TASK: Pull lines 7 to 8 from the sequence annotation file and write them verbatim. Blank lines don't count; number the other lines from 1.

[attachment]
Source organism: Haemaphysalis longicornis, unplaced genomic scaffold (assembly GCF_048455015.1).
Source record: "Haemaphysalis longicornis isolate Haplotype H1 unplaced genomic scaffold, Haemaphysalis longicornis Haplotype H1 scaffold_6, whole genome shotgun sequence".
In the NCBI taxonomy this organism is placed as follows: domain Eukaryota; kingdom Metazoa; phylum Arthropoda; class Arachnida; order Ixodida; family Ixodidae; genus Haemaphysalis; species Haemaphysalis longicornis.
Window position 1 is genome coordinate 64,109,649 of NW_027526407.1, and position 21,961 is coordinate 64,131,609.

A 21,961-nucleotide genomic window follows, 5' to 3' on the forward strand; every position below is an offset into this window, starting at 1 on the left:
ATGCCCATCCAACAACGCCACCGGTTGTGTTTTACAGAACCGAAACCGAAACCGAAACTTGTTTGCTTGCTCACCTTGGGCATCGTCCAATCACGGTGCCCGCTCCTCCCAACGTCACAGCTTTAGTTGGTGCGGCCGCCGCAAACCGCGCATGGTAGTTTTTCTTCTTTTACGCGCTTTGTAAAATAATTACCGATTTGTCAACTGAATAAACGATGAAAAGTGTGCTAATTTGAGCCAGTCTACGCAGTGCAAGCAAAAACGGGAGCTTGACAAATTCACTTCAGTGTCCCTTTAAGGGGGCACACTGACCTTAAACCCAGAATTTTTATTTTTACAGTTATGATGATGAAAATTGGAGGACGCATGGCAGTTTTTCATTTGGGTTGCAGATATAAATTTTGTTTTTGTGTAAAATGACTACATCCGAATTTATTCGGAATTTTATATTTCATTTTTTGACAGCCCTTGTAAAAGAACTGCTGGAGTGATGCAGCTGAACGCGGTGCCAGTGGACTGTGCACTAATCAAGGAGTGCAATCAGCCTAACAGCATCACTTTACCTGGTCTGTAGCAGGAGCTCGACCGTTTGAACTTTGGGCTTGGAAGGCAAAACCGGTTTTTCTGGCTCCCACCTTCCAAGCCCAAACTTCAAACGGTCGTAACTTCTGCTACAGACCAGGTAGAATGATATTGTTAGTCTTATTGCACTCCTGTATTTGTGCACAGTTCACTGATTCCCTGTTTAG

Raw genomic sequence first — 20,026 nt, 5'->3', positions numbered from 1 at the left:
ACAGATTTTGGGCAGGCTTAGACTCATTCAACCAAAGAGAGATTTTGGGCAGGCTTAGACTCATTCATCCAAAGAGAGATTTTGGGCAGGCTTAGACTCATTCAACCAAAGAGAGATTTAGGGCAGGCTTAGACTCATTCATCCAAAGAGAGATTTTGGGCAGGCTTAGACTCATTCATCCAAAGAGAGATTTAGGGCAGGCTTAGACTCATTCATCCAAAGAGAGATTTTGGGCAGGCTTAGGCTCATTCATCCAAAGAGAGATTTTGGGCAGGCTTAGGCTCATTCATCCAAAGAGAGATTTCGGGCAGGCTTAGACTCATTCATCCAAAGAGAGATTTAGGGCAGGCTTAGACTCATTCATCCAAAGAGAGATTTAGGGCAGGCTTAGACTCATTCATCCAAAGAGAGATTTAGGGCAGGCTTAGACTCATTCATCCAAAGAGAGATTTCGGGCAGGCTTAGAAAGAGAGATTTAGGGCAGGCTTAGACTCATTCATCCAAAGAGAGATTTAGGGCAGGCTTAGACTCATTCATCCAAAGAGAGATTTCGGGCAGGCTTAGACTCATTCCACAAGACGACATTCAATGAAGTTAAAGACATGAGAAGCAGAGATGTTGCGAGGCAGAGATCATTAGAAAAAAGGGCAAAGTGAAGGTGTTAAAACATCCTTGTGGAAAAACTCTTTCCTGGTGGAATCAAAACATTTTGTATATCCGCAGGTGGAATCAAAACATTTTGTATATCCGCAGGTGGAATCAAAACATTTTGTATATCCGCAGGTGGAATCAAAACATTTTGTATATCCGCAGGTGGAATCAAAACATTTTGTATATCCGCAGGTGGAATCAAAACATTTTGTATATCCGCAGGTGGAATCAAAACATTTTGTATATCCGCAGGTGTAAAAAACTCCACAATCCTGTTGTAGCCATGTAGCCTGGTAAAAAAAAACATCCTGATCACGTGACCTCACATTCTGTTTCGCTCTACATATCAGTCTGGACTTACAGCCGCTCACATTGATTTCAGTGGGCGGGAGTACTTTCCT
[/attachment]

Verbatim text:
Raw genomic sequence first — 20,026 nt, 5'->3', positions numbered from 1 at the left:
ACAGATTTTGGGCAGGCTTAGACTCATTCAACCAAAGAGAGATTTTGGGCAGGCTTAGACTCATTCATCCAAAGAGAGATTTTGGGCAGGCTTAGACTCATTCAACCAAAGAGAGATTTAGGGCAGGCTTAGACTCATTCATCCAAAGAGAGATTTTGGGCAGGCTTAGACTCATTCATCCAAAGAGAGATTTAGGGCAGGCTTAGACTCATTCATCCAAAGAGAGATTTTGGGCAGGCTTAGGCTCATTCATCCAAAGAGAGATTTTGGGCAGGCTTAGGCTCATTCATCCAAAGAGAGATTTCGGGCAGGCTTAGACTCATTCATCCAAAGAGAGATTTAGGGCAGGCTTAGACTCATTCATCCAAAGAGAGATTTAGGGCAGGCTTAGACTCATTCATCCAAAGAGAGATTTAGGGCAGGCTTAGACTCATTCATCCAAAGAGAGATTTCGGGCAGGCTTAGAAAGAGAGATTTAGGGCAGGCTTAGACTCATTCATCCAAAGAGAGATTTAGGGCAGGCTTAGACTCATTCATCCAAAGAGAGATTTCGGGCAGGCTTAGACTCATTCCACAAGACGACATTCAATGAAGTTAAAGACATGAGAAGCAGAGATGTTGCGAGGCAGAGATCATTAGAAAAAAGGGCAAAGTGAAGGTGTTAAAACATCCTTGTGGAAAAACTCTTTCCTGGTGGAATCAAAACATTTTGTATATCCGCAGGTGGAATCAAAACATTTTGTATATCCGCAGGTGGAATCAAAACATTTTGTATATCCGCAGGTGGAATCAAAACATTTTGTATATCCGCAGGTGGAATCAAAACATTTTGTATATCCGCAGGTGGAATCAAAACATTTTGTATATCCGCAGGTGGAATCAAAACATTTTGTATATCCGCAGGTGTAAAAAACTCCACAATCCTGTTGTAGCCATGTAGCCTGGTAAAAAAAAACATCCTGATCACGTGACCTCACATTCTGTTTCGCTCTACATATCAGTCTGGACTTACAGCCGCTCACATTGATTTCAGTGGGCGGGAGTACTTTCCT